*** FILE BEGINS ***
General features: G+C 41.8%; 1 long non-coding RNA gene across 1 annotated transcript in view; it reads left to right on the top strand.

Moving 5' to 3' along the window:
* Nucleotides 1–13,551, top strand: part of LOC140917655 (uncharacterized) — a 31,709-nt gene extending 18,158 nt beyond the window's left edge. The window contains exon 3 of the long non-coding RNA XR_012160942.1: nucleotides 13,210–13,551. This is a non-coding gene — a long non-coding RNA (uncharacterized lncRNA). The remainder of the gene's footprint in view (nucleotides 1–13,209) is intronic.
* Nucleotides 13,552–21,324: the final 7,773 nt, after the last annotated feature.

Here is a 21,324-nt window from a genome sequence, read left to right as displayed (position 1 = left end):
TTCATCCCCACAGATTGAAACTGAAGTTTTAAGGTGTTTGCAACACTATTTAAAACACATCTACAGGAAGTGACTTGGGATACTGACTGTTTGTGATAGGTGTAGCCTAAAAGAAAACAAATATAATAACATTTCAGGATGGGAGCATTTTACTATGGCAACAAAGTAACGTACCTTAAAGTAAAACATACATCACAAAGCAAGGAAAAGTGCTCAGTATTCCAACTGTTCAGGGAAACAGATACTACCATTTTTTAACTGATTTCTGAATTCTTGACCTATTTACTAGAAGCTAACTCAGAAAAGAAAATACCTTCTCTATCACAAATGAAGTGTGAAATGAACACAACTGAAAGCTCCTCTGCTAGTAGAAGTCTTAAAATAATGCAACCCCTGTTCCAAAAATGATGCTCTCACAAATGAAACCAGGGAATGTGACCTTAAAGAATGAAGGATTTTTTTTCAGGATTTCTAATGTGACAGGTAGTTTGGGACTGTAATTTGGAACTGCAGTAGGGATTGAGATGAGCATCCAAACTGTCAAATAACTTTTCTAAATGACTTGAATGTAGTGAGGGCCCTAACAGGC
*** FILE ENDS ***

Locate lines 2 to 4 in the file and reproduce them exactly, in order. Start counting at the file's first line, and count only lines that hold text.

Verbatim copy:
Moving 5' to 3' along the window:
* Nucleotides 1–13,551, top strand: part of LOC140917655 (uncharacterized) — a 31,709-nt gene extending 18,158 nt beyond the window's left edge. The window contains exon 3 of the long non-coding RNA XR_012160942.1: nucleotides 13,210–13,551. This is a non-coding gene — a long non-coding RNA (uncharacterized lncRNA). The remainder of the gene's footprint in view (nucleotides 1–13,209) is intronic.
* Nucleotides 13,552–21,324: the final 7,773 nt, after the last annotated feature.